Melinda Truelsen is a graduate student in literature and a Mustang Daily book columnist. Her column, “Reading Between the Lines,” appears every Wednesday.

What is a good novel? Does it have to have beautiful, lengthy prose? Something that has complex sentence structure? How about metaphors, symbolism and all of those other terms we like to toss around in literary circles? Usually, my answer would be yes to all of the above. However, I recently read a book that made me think twice about how I define a good novel.

“Because I am Furniture” by Thalia Chaltes is not a conventional novel. What it lacks in complex sentence structure, it makes up for in thought-provoking material and emotionally charged writing. Written as a series of verse poems, this novel’s protagonist and narrator, Anke, reveals her life in an abusive home. Through a combination of poems, we get bits and pieces of Anke’s life in a home with an abusive father who torments her brother and sister, but virtually ignores Anke.

Though not your typical novel, “Because I am Furniture” is a captivating read that will keep you hooked until the end. Since the novel is written for a younger audience, it is an easy read, but one that you won’t want to put down.

Anke is a real and believable narrator throughout the novel as she describes in detail the emotionally turbulent home in which she lives. She constantly witnesses her father abusing her siblings, but for some reason, is herself saved from the abuse. However, it is soon clear that though she is not the victim of physical violence, she certainly is the victim of emotional and psychological suffering.

Anke is ignored by her father, and though she is thankful to be spared, she is led to question her own self worth. What is so wrong about her that he can’t even waste his time to give her attention, even negative attention?

This is a question that we don’t often hear, but to Anke, is quite important. She is left alone, isolated so deeply from the home in which she lives, that she slowly begins to fade into the background. She doesn’t believe that she is worth anything. She is furniture — something that you are aware of being there, but don’t care enough about to do anything with.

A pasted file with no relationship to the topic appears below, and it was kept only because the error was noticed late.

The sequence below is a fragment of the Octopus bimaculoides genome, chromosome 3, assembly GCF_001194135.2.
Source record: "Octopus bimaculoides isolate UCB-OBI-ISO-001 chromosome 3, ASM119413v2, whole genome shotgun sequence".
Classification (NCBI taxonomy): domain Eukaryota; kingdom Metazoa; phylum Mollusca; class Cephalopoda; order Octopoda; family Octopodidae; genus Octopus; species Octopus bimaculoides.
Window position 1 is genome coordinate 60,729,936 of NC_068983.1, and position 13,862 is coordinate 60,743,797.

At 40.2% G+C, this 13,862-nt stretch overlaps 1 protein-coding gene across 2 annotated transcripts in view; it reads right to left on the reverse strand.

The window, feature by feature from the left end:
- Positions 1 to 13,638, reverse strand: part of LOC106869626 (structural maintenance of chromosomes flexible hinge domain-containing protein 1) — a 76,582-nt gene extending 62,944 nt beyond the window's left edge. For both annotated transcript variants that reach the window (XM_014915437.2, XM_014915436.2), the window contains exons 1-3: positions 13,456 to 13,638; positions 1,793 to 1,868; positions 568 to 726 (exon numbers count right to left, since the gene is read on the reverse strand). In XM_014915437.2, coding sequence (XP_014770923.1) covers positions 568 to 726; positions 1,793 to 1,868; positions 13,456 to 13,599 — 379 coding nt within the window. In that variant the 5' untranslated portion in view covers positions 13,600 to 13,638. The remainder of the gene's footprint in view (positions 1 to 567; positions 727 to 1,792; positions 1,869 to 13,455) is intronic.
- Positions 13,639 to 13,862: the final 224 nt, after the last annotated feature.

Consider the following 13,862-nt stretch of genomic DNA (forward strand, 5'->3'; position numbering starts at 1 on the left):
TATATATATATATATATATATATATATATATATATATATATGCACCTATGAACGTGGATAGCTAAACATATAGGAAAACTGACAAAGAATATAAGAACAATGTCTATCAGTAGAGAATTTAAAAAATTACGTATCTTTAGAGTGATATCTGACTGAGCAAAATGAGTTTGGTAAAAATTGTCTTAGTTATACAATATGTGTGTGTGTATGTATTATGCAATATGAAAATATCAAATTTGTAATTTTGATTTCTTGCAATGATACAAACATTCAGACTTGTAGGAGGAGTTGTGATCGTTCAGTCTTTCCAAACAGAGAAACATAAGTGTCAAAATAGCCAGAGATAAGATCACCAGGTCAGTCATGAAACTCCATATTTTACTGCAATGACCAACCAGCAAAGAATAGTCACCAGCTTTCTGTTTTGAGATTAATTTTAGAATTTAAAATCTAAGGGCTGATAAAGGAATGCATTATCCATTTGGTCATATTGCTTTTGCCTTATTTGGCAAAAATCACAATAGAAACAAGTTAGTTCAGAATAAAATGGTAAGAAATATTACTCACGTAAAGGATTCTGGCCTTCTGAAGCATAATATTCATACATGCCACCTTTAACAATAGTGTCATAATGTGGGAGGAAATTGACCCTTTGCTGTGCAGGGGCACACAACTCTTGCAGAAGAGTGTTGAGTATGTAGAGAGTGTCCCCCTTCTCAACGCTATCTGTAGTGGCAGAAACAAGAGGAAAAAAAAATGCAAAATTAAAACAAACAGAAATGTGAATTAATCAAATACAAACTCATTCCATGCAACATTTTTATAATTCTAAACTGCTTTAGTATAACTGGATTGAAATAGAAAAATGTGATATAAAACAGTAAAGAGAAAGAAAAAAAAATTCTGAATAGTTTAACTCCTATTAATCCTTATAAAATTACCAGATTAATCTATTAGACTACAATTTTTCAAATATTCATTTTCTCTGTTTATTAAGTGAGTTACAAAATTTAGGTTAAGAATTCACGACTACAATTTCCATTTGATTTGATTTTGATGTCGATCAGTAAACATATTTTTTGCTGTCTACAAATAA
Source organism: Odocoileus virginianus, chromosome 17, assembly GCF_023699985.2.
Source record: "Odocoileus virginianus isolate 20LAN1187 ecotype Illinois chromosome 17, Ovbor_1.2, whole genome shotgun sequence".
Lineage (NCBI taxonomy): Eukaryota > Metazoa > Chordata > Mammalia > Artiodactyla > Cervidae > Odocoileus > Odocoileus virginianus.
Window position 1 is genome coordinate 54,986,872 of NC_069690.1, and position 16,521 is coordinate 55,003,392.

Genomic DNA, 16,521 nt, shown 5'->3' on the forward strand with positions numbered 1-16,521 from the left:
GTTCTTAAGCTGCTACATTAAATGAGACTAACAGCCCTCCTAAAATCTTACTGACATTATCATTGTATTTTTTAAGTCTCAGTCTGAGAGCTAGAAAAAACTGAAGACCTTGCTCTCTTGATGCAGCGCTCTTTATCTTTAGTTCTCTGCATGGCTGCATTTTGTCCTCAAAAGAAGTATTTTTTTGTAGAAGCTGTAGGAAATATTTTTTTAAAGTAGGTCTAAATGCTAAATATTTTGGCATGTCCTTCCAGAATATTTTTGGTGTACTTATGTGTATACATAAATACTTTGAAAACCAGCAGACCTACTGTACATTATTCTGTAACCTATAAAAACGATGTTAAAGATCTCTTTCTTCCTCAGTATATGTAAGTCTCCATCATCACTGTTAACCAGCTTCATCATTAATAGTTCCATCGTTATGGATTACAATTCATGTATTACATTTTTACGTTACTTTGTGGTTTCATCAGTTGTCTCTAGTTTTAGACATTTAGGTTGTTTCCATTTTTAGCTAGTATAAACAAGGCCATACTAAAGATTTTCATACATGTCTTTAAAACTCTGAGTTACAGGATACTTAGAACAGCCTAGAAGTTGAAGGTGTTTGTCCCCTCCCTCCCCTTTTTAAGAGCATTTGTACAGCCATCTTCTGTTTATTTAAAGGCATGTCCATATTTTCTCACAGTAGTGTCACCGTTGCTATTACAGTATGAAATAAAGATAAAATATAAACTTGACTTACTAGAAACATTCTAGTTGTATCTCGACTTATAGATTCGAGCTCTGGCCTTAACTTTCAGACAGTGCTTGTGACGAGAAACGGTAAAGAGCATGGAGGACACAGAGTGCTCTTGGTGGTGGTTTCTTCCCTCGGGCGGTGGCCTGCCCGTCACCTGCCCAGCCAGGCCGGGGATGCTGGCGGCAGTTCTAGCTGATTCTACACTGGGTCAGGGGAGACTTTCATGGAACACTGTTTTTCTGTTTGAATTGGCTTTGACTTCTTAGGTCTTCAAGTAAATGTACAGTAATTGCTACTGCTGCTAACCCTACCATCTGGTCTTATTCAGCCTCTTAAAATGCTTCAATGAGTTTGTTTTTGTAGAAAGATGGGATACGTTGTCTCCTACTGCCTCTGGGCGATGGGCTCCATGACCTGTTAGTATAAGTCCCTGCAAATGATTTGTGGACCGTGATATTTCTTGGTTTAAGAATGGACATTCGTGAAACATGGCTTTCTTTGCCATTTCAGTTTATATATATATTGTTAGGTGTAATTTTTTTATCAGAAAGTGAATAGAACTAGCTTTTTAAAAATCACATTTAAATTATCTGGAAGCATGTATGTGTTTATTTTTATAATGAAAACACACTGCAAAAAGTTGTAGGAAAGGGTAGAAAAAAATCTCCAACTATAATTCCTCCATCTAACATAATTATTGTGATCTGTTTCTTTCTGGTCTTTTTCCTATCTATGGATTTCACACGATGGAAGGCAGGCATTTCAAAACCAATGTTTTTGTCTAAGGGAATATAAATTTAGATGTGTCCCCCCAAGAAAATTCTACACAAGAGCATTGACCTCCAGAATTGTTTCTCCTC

In addition to her questioning her own self worth, Anke also feels a certain level of guilt over her being spared from her father’s violence and anger while everyone else in her household is subject to his wrath. Her guilt is similar to what you hear soldiers undergoing when they have ‘survivor’s guilt.’ She is grateful not to be a victim, but guilty at the same time that others are suffering in her place.

Throughout the novel, she asks herself why she is spared. Why must she sit and watch these events going on around her? Why can’t she stop them from happening? Though these questions are quite important for Anke’s development as a character, we don’t discover their answers until the narrator herself does.

Anke’s journey of self-discovery begins with something as simple as being accepted onto her high school volleyball team. On the team, she isn’t ignored, she isn’t pushed aside for the first time in her life. Rather than feeling the numbing sensation of unimportance, she feels alive and conscious of herself and her actions. She no longer fades into the background, she becomes part of something, she begins to take some control over her own life. Though the transformation is gradual, we eventually see Anke develop a voice of her own — one that won’t accept her role as furniture.

“Because I am Furniture” comes to a climax of events that is completely honest and won’t leave you wanting. Although this novel is not an extraordinary example of beautiful prose or a literary masterpiece, it is still a great read. Thalia Chaltes tells Anke’s story with honesty and simplicity, traits that we too often overlook in today’s society. Chaltes reminds us of what it is like to be vulnerable, to feel lost, and how difficult isolation can be. This novel is a truly inspirational piece of writing that will leave you racing to discover the secrets and insights hidden within its pages.

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